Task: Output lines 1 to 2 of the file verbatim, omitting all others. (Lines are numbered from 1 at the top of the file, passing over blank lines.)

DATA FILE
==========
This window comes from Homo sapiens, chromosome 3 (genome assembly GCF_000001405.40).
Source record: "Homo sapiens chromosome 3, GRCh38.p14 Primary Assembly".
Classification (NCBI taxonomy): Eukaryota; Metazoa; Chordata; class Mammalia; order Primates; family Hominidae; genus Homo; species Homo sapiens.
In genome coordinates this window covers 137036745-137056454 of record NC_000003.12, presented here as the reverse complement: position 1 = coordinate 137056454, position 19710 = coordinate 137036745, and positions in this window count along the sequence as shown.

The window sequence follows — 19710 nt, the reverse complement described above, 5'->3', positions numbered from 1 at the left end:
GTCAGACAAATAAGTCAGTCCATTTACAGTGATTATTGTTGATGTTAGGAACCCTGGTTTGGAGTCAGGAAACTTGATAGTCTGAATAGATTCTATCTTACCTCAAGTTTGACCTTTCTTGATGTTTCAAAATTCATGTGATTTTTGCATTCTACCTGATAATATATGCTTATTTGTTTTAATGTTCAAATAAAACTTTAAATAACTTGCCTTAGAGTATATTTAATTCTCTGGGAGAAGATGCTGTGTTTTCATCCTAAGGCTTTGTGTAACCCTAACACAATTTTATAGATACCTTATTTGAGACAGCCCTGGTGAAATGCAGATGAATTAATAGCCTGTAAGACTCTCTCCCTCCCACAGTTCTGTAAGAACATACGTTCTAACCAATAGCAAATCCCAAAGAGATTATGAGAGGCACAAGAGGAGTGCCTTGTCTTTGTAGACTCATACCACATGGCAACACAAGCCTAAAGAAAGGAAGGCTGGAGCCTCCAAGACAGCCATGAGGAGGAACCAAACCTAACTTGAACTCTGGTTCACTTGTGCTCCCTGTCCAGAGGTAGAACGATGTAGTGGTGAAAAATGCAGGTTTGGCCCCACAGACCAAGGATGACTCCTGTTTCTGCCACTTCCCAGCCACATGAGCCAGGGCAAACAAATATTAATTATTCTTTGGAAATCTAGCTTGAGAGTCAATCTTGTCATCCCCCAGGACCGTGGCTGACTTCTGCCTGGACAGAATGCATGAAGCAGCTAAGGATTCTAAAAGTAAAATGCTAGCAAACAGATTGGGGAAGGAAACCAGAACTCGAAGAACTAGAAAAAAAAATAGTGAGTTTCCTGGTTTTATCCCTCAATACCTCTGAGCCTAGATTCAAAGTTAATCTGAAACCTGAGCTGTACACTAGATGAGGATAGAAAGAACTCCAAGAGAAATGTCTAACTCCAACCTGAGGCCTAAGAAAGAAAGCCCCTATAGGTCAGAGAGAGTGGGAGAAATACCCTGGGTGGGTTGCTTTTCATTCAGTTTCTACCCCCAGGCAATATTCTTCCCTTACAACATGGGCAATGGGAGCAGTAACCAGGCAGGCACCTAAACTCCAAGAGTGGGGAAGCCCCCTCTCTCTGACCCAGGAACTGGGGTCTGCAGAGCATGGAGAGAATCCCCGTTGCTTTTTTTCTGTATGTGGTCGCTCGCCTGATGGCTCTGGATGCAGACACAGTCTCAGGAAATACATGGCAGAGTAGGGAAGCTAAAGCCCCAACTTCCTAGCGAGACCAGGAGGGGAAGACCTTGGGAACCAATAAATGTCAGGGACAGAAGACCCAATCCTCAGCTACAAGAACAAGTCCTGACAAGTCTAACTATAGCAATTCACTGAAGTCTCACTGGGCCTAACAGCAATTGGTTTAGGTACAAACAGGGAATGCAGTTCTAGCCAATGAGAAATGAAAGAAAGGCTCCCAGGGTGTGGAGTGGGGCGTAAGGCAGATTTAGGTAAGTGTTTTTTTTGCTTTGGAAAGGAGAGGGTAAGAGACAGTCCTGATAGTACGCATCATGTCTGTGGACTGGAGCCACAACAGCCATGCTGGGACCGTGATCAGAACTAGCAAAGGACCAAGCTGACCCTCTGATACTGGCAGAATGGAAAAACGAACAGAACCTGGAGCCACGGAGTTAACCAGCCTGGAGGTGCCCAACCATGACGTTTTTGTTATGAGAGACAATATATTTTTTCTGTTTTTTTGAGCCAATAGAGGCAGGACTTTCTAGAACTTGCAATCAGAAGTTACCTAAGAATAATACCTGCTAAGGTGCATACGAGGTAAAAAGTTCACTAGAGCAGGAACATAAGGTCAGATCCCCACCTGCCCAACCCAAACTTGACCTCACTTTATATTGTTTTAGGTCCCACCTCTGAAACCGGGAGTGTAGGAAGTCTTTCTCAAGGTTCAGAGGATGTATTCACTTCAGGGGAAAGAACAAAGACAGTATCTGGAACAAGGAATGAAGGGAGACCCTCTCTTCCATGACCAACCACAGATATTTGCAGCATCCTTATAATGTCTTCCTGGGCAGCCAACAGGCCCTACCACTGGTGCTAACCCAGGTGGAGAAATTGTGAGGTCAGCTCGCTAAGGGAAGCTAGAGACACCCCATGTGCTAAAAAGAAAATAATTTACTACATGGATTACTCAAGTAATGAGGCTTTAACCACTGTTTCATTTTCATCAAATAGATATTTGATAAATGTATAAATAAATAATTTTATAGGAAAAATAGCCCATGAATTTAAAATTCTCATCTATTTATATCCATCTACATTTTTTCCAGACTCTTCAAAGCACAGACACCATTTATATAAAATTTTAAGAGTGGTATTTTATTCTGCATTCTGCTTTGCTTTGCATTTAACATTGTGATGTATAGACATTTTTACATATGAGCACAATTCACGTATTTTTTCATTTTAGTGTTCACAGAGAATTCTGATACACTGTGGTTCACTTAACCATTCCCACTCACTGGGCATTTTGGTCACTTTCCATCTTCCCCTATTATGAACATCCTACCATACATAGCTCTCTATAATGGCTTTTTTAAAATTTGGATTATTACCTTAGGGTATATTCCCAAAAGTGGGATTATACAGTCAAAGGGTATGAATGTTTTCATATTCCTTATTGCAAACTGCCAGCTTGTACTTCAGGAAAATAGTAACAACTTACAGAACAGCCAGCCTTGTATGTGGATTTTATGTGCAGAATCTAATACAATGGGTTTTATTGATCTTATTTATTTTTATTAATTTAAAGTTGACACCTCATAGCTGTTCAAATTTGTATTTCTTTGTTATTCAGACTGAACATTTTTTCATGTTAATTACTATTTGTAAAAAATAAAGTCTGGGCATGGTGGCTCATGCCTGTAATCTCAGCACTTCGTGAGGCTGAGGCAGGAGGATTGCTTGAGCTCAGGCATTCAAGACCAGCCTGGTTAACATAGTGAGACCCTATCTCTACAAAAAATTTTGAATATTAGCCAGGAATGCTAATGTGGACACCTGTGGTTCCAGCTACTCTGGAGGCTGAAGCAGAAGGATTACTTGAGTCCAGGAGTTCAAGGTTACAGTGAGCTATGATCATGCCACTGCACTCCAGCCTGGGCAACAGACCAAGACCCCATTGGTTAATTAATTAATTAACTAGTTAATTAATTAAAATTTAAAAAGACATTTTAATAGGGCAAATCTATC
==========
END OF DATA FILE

This window comes from Homo sapiens, chromosome 3 (genome assembly GCF_000001405.40).
Source record: "Homo sapiens chromosome 3, GRCh38.p14 Primary Assembly".